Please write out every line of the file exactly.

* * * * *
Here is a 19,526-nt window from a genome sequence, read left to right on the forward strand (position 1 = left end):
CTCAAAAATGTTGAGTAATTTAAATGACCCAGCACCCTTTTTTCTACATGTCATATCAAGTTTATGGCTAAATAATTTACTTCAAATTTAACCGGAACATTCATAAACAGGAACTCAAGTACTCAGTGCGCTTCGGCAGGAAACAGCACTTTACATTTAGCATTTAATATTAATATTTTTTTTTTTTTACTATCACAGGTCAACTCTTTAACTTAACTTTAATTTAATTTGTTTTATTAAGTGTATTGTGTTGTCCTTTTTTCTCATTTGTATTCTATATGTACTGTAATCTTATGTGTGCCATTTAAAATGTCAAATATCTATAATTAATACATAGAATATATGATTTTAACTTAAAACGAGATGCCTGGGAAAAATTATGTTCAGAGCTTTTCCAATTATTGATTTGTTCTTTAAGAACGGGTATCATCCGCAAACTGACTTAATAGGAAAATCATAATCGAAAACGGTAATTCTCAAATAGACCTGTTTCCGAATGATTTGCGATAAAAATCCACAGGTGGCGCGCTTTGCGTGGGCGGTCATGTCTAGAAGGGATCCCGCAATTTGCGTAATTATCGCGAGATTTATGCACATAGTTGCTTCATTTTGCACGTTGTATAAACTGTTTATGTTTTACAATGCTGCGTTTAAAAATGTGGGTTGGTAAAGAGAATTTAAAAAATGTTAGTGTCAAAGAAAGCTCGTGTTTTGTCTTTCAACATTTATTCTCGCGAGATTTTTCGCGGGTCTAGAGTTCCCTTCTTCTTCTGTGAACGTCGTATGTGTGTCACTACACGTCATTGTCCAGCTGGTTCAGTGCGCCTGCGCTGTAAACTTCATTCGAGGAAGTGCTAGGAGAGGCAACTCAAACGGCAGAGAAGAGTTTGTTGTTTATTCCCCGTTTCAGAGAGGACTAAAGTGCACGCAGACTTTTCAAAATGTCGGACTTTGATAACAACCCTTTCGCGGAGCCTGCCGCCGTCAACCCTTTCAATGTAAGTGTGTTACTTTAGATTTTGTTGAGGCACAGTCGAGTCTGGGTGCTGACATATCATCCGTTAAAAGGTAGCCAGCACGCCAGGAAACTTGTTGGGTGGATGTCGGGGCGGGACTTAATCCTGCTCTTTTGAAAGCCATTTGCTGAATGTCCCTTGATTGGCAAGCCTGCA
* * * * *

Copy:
Here is a 19,526-nt window from a genome sequence, read left to right on the forward strand (position 1 = left end):
CTCAAAAATGTTGAGTAATTTAAATGACCCAGCACCCTTTTTTCTACATGTCATATCAAGTTTATGGCTAAATAATTTACTTCAAATTTAACCGGAACATTCATAAACAGGAACTCAAGTACTCAGTGCGCTTCGGCAGGAAACAGCACTTTACATTTAGCATTTAATATTAATATTTTTTTTTTTTTACTATCACAGGTCAACTCTTTAACTTAACTTTAATTTAATTTGTTTTATTAAGTGTATTGTGTTGTCCTTTTTTCTCATTTGTATTCTATATGTACTGTAATCTTATGTGTGCCATTTAAAATGTCAAATATCTATAATTAATACATAGAATATATGATTTTAACTTAAAACGAGATGCCTGGGAAAAATTATGTTCAGAGCTTTTCCAATTATTGATTTGTTCTTTAAGAACGGGTATCATCCGCAAACTGACTTAATAGGAAAATCATAATCGAAAACGGTAATTCTCAAATAGACCTGTTTCCGAATGATTTGCGATAAAAATCCACAGGTGGCGCGCTTTGCGTGGGCGGTCATGTCTAGAAGGGATCCCGCAATTTGCGTAATTATCGCGAGATTTATGCACATAGTTGCTTCATTTTGCACGTTGTATAAACTGTTTATGTTTTACAATGCTGCGTTTAAAAATGTGGGTTGGTAAAGAGAATTTAAAAAATGTTAGTGTCAAAGAAAGCTCGTGTTTTGTCTTTCAACATTTATTCTCGCGAGATTTTTCGCGGGTCTAGAGTTCCCTTCTTCTTCTGTGAACGTCGTATGTGTGTCACTACACGTCATTGTCCAGCTGGTTCAGTGCGCCTGCGCTGTAAACTTCATTCGAGGAAGTGCTAGGAGAGGCAACTCAAACGGCAGAGAAGAGTTTGTTGTTTATTCCCCGTTTCAGAGAGGACTAAAGTGCACGCAGACTTTTCAAAATGTCGGACTTTGATAACAACCCTTTCGCGGAGCCTGCCGCCGTCAACCCTTTCAATGTAAGTGTGTTACTTTAGATTTTGTTGAGGCACAGTCGAGTCTGGGTGCTGACATATCATCCGTTAAAAGGTAGCCAGCACGCCAGGAAACTTGTTGGGTGGATGTCGGGGCGGGACTTAATCCTGCTCTTTTGAAAGCCATTTGCTGAATGTCCCTTGATTGGCAAGCCTGCA